RedWolf 06.19.05 at 2:31 pm

… in the US where there is no real party position.

With DeLay in charge, a strict Republican discipline is imposed in the House with severe penalties to breaking the dictates.


John Quiggin 06.19.05 at 3:20 pm

Tom T, my reference to instability isn’t meant as in the sense of “leading to political instability”. What I mean is that it’s an arrangement which only works if both sides stick to it. As redwolf says the Republicans have moved towards a much tighter caucus vote system, and the Democrats now have little choice but to follow suit.


Peter Clay 06.19.05 at 4:02 pm

Someone commented to me recently that the work done in the UK of telling MPs how to vote is done in the US by the lobbyists funding individual senators and congressmen. I’m not sure how accurate this metaphor is, but it’s an interesting idea.


Bruce Wilder 06.19.05 at 4:23 pm

Taking the long, historical view, a peculiarity of U.S. politics before 1980, was that ideology and party were largely divorced. In the 1950’s and 1960’s, there were liberal Democrats and liberal Republicans. In the first two decades of the 20th century, there were progressive Republicans and progressive Democrats. The State parties, the national (Presidential) parties, and the Congressional caucuses, were, at most, loose, overlapping alliances. In the 19th century, the political parties were founded on patronage, and ideology was a distant, secondary consideration for most of their members; the State parties tended to be ideologically cohesive, but not the national parties, creating a regionalism, which cross-cut philosophical outlooks. Ideological movements, like abolition, prohibitionism, populism and progressivism, the civil rights movement, evolved outside the parties; labor unions made only distant alliances with the parties. Congress, generally, overpowered all but the most vigorous and domineering Presidents, and in Congress, seniority (and in the Senate, individual privilege) dominated party loyalty in creating power.

The advent of ideologically driven Parties, at the national level, is very recent in the U.S., occurring only after 1980. The Republicans have led in this, and have had ideologically pure control of the Senate only since 2002. The final remnant of 4 “moderate” Republicans, is less than the five vote margin. The Democrats have a somewhat larger “conservative” contingent in the Senate, but, in the House, both caucuses are pure enough that the Republican majority is also a solid conservative majority. Reagan had to cultivate conservative Democrats and Clinton could still manipulate moderate Republicans, but those days are over.

Because ideological “purity” is so new, neither members of Congress nor voters, have as much experience with it, as do polities, with longer traditions. Although the U.S. looks stable, it may be in a state of profound disequilibrium, in which parties, politicians and voters change their behavioral strategies radically, seeking some kind of, as yet unrealized, Nash equilibria.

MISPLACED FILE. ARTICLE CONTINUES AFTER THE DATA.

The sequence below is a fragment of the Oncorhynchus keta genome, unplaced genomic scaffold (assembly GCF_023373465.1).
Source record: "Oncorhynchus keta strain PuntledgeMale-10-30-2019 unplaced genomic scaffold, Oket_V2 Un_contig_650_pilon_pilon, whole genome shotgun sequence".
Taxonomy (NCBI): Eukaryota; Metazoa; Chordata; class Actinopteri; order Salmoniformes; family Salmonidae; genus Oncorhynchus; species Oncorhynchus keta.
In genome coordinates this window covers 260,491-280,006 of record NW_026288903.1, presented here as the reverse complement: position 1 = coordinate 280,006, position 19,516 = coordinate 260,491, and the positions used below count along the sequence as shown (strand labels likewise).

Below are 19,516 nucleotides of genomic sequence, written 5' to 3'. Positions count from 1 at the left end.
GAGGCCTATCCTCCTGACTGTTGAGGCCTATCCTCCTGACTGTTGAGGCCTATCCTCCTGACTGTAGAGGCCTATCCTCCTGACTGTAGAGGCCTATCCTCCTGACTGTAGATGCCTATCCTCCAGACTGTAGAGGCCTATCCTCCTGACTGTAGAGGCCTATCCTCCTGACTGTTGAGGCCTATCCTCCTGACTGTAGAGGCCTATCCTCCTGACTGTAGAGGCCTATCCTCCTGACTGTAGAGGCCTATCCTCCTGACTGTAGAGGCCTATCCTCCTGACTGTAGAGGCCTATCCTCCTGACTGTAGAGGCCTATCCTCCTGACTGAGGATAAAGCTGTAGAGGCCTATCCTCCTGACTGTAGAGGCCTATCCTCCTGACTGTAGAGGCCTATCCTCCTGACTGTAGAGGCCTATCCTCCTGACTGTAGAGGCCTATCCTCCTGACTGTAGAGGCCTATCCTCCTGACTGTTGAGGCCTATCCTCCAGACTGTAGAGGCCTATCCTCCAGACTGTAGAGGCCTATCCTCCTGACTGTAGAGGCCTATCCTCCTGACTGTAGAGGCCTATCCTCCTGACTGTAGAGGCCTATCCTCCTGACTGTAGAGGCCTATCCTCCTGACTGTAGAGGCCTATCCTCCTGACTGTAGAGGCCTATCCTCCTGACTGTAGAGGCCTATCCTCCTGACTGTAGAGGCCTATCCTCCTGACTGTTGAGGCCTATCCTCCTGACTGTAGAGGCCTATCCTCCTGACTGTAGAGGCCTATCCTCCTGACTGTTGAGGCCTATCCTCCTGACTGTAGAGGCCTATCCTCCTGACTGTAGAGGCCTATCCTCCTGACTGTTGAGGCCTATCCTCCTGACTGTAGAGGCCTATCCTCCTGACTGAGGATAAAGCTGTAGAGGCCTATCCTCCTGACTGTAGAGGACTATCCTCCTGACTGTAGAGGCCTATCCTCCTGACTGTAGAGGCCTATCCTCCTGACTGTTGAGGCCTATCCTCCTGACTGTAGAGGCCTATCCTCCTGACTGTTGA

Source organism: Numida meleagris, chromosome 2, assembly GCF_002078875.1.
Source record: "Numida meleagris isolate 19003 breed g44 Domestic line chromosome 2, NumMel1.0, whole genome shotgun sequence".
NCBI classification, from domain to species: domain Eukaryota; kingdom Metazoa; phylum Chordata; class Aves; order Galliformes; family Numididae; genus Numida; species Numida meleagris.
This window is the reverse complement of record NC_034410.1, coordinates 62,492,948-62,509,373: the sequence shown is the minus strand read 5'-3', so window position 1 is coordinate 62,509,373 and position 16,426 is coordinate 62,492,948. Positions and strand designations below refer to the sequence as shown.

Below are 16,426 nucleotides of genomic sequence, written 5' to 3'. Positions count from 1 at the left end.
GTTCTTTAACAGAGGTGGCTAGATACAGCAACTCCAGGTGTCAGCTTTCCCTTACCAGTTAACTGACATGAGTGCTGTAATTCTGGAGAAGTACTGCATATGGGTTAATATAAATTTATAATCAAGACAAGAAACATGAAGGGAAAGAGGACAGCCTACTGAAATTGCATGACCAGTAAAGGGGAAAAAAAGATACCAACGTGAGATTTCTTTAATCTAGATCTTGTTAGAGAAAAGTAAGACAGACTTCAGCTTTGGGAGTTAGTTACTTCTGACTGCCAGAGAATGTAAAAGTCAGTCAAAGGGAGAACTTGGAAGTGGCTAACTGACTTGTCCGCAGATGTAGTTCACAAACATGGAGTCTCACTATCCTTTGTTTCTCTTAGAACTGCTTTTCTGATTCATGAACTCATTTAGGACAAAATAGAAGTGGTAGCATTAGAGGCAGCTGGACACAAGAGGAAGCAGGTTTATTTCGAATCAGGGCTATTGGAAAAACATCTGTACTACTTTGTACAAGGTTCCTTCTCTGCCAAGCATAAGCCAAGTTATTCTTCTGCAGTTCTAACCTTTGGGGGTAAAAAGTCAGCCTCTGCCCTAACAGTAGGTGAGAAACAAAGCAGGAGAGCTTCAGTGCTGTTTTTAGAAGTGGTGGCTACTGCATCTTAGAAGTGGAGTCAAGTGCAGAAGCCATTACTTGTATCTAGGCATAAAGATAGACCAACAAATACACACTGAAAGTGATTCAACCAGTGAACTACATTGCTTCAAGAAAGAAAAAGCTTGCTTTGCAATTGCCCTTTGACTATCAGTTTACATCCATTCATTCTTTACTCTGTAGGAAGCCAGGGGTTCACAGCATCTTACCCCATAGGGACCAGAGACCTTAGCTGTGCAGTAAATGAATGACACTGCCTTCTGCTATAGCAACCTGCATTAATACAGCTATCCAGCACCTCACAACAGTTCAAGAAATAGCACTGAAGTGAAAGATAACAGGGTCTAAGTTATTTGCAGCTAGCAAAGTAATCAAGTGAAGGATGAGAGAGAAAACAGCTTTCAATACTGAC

The current dominance of conservatism, nationally, is a path-dependent result of how the parties have evolved, especially in Ohio, Florida, Texas and the western Mountain States. In Florida and Texas, conservative Republicans and conservative Democrats have long competed for conservative voters; with Democrats having lost that game, the Democratic parties in those States may veer left seeking new constituencies. In Ohio, Republican control is tenuous. In the western Mountain States, Democrats may succeed with an oddball progressive, libertarian philosophy.

My bet would be that the Republicans have secured themselves a kind of authoritarian, Imperial rule, and the Republic is dead, the Congress, a eunuch, and the Constitution has become exactly the dead letter, the most conservative Republican judicial appointees want it to be.

But, my hope, however, faint, is that the Republican imperium is built on sand, and may be swept away, in the wake of the disasters their incompetence will inevitably visit upon us.


ogmb 06.19.05 at 5:48 pm

that prevailed in the US until recently, with no real party position.

This isn’t really accurate because as a general rule (i.e. ignoring the South which has its own rules) successive D-R senators for the same state showed the expected left-right voting biases. The difference is that the constituency determines where on the political spectrum the pivot is, which leads to a situation where a Republican in a liberal state might be more liberal than a Democrat in a conservative state.


engels 06.20.05 at 4:54 pm

I’m not sure how unstable the US situation is, given that there are aspects of their political culture which keep it in place. For example, someone who consistently votes along party lines over there is derided as a ‘partisan’ – an insult we don’t really have here in the UK. Although MPs who fall into line without fail expose themselves to ridicule I don’t think the principle has anything like the importance it does in the US.


nick 06.20.05 at 4:54 pm

It’s worth making a distinction between the different standards of party discipline in the US House and Senate, which are a consequence of constitutional design. The two-year term of House members means they’re always in ‘election mode’, even with very few competitive districts, and there are a fair few newbies who readily accept the ‘guidance’ of the leadership and the lobbyists. The six-year term of Senators distances them somewhat from electoral concerns, and thus allows greater freedom — although it also allows them to establish longer-term relationships with the established interest groups of DC.

(The modern GOP Senate, however, is much closer to the House in its party discipline: moderates almost invariably vote with the leadership.)

Comments on this entry are closed.